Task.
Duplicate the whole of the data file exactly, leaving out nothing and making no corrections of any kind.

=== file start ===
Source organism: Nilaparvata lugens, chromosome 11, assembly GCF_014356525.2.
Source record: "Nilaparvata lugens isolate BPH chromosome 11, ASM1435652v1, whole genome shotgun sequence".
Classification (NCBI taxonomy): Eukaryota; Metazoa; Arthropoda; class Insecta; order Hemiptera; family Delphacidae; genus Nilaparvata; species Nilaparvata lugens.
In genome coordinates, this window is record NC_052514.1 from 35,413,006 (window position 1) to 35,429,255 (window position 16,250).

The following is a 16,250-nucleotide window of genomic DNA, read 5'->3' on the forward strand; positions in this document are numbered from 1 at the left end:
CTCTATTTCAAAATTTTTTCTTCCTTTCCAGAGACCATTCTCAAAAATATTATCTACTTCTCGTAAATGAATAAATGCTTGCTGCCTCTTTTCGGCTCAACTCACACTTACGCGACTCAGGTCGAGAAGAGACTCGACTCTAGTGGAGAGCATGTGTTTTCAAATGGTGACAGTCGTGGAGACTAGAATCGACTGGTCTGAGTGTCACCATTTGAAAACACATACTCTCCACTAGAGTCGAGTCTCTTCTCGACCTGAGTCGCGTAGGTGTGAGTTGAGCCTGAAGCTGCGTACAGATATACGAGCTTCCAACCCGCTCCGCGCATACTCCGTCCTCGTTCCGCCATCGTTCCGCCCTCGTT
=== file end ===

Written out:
Source organism: Nilaparvata lugens, chromosome 11, assembly GCF_014356525.2.
Source record: "Nilaparvata lugens isolate BPH chromosome 11, ASM1435652v1, whole genome shotgun sequence".
Classification (NCBI taxonomy): Eukaryota; Metazoa; Arthropoda; class Insecta; order Hemiptera; family Delphacidae; genus Nilaparvata; species Nilaparvata lugens.
In genome coordinates, this window is record NC_052514.1 from 35,413,006 (window position 1) to 35,429,255 (window position 16,250).

The following is a 16,250-nucleotide window of genomic DNA, read 5'->3' on the forward strand; positions in this document are numbered from 1 at the left end:
CTCTATTTCAAAATTTTTTCTTCCTTTCCAGAGACCATTCTCAAAAATATTATCTACTTCTCGTAAATGAATAAATGCTTGCTGCCTCTTTTCGGCTCAACTCACACTTACGCGACTCAGGTCGAGAAGAGACTCGACTCTAGTGGAGAGCATGTGTTTTCAAATGGTGACAGTCGTGGAGACTAGAATCGACTGGTCTGAGTGTCACCATTTGAAAACACATACTCTCCACTAGAGTCGAGTCTCTTCTCGACCTGAGTCGCGTAGGTGTGAGTTGAGCCTGAAGCTGCGTACAGATATACGAGCTTCCAACCCGCTCCGCGCATACTCCGTCCTCGTTCCGCCATCGTTCCGCCCTCGTT